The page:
24. Generalities.-Simple and violent pain, in various parts, when they are touched.-Incisive or acute, and sometimes hard pressive pain (as from a hard pointed body pressing from within to without), in the limbs and other parts.-Trembling of the limbs.-Lancinations, as by knives.-Sensation of pressing asunder, or constriction in the internal organs.-Arthritic tearing in the limbs.-Pain, as of dislocation, or of a sprain in the joints.-Heaviness, and crawling numbness, in the limbs.-Convulsions alternating with oppressed breathing.-Attacks of cramps and of convulsions, sometimes with anxiety, fits of suffocation, throwing back of the head, bluish or red face, spasms in the throat, loss of consciousness, &c.-Epileptic convulsions, with foam at the mouth, frequent yawning, convulsed eyes, retraction of the thumbs, face red, or alternately pale and red, &c.-Convulsive twitchings, esp. after fright or grief.-Involuntary movements of the limbs, as in St. Vitus’ dance.-After the convulsions, profound sighs, or drowsy sleep.-Great sensitiveness to the open air.-Convulsions, with cries and laughter.-Tetanus.-Hysterical debility, and fainting-fits.-Hysterical spasms.-The symptoms chiefly manifest themselves just after a meal, also in the evening, after lying down, or in the morning, immediately after rising.-Coffee, tobacco, brandy, and noise aggravate the pains.-The pains are removed either by lying on the back, or by lying on the part affected, or on the healthy side, and always by change of position.-Nocturnal pains which disturb sleep.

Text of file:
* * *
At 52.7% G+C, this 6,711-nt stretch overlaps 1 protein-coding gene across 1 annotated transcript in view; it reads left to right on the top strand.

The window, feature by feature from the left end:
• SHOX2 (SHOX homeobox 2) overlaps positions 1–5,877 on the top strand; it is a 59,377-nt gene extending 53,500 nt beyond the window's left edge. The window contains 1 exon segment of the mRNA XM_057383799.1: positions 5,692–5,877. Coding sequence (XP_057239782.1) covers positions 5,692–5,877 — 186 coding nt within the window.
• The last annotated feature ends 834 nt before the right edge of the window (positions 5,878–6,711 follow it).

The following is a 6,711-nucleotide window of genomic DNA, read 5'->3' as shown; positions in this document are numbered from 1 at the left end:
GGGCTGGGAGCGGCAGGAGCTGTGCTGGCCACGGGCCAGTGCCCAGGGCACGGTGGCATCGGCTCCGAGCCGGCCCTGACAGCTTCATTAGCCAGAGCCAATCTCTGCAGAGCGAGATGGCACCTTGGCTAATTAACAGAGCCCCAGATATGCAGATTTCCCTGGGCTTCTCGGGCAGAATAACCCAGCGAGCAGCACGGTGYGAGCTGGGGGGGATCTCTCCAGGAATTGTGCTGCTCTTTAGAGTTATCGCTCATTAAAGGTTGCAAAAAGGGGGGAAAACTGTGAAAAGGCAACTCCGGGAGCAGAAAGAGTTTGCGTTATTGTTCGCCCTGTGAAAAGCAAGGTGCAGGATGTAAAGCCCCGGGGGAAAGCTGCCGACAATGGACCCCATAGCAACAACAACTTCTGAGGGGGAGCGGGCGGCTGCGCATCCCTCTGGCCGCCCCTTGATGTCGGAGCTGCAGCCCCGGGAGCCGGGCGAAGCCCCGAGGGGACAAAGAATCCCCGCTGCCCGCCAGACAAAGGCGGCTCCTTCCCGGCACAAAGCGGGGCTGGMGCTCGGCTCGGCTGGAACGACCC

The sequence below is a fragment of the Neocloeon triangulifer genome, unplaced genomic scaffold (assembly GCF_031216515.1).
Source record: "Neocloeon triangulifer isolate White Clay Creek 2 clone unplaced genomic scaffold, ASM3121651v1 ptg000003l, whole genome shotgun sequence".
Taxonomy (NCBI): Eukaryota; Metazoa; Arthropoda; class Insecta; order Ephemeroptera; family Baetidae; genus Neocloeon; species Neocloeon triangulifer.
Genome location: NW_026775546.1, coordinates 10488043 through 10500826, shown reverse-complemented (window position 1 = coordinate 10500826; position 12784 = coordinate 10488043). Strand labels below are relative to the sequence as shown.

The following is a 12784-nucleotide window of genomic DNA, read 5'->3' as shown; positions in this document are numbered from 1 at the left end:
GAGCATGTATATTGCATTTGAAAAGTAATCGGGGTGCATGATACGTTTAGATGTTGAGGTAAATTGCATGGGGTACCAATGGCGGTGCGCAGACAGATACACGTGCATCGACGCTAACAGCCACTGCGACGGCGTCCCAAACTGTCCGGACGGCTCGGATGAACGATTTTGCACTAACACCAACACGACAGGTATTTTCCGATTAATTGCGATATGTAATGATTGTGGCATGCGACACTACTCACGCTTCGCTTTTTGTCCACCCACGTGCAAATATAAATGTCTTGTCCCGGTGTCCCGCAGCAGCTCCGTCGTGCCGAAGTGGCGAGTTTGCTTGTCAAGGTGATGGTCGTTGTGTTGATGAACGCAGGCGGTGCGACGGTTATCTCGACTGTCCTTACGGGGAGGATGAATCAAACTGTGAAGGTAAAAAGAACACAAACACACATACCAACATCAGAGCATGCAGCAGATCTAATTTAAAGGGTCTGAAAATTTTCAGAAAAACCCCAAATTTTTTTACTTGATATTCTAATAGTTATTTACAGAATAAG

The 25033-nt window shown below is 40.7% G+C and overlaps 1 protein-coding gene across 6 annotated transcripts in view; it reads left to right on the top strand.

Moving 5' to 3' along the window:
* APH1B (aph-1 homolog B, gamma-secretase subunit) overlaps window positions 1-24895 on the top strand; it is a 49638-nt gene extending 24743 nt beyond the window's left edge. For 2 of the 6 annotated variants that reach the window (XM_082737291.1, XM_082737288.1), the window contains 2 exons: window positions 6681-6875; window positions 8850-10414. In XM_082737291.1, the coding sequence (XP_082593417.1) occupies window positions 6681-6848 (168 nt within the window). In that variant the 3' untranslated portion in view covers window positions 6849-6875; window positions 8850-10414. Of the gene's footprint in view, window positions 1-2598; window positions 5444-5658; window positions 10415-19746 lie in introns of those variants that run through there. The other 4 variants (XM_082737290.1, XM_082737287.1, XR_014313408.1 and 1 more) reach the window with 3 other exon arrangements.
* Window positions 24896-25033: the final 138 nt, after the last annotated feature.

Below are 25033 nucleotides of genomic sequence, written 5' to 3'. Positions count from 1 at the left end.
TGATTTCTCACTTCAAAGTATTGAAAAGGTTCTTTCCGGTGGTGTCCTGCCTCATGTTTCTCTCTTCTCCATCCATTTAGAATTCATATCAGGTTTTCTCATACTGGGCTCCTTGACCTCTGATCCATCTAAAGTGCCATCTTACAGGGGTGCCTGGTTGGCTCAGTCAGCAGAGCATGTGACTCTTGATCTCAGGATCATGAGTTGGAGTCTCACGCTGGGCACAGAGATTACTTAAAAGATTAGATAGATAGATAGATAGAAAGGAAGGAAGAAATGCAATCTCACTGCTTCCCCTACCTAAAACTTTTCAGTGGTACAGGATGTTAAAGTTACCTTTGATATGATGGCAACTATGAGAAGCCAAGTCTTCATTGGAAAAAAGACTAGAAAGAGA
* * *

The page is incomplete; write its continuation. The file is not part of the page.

25. Skin.-Itching (over the whole body), which is easily removed by scratching.-Chilblains.-Excoriation of the skin; (esp. round vagina and mouth.-Cooper).-Itching on becoming warm in the open air.-Great sensitiveness of the skin to a draught of air.-Nettle-rash over the whole body, with violent itching (during the fever).